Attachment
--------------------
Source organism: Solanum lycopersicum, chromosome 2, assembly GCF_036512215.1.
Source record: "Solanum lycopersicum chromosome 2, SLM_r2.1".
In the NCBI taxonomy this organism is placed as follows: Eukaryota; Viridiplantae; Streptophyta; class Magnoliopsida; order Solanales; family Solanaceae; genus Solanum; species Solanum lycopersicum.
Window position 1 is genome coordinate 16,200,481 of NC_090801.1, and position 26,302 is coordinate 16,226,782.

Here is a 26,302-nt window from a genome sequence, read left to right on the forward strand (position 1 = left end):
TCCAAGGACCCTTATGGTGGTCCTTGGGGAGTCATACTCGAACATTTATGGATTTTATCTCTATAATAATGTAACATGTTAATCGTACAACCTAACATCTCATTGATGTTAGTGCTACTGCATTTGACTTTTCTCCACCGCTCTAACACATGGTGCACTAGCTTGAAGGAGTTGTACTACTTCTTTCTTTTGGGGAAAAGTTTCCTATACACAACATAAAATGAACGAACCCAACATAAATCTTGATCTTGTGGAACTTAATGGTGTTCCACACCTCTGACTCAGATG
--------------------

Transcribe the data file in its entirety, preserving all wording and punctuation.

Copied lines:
Source organism: Solanum lycopersicum, chromosome 2, assembly GCF_036512215.1.
Source record: "Solanum lycopersicum chromosome 2, SLM_r2.1".
In the NCBI taxonomy this organism is placed as follows: Eukaryota; Viridiplantae; Streptophyta; class Magnoliopsida; order Solanales; family Solanaceae; genus Solanum; species Solanum lycopersicum.
Window position 1 is genome coordinate 16,200,481 of NC_090801.1, and position 26,302 is coordinate 16,226,782.

Here is a 26,302-nt window from a genome sequence, read left to right on the forward strand (position 1 = left end):
TCCAAGGACCCTTATGGTGGTCCTTGGGGAGTCATACTCGAACATTTATGGATTTTATCTCTATAATAATGTAACATGTTAATCGTACAACCTAACATCTCATTGATGTTAGTGCTACTGCATTTGACTTTTCTCCACCGCTCTAACACATGGTGCACTAGCTTGAAGGAGTTGTACTACTTCTTTCTTTTGGGGAAAAGTTTCCTATACACAACATAAAATGAACGAACCCAACATAAATCTTGATCTTGTGGAACTTAATGGTGTTCCACACCTCTGACTCAGATG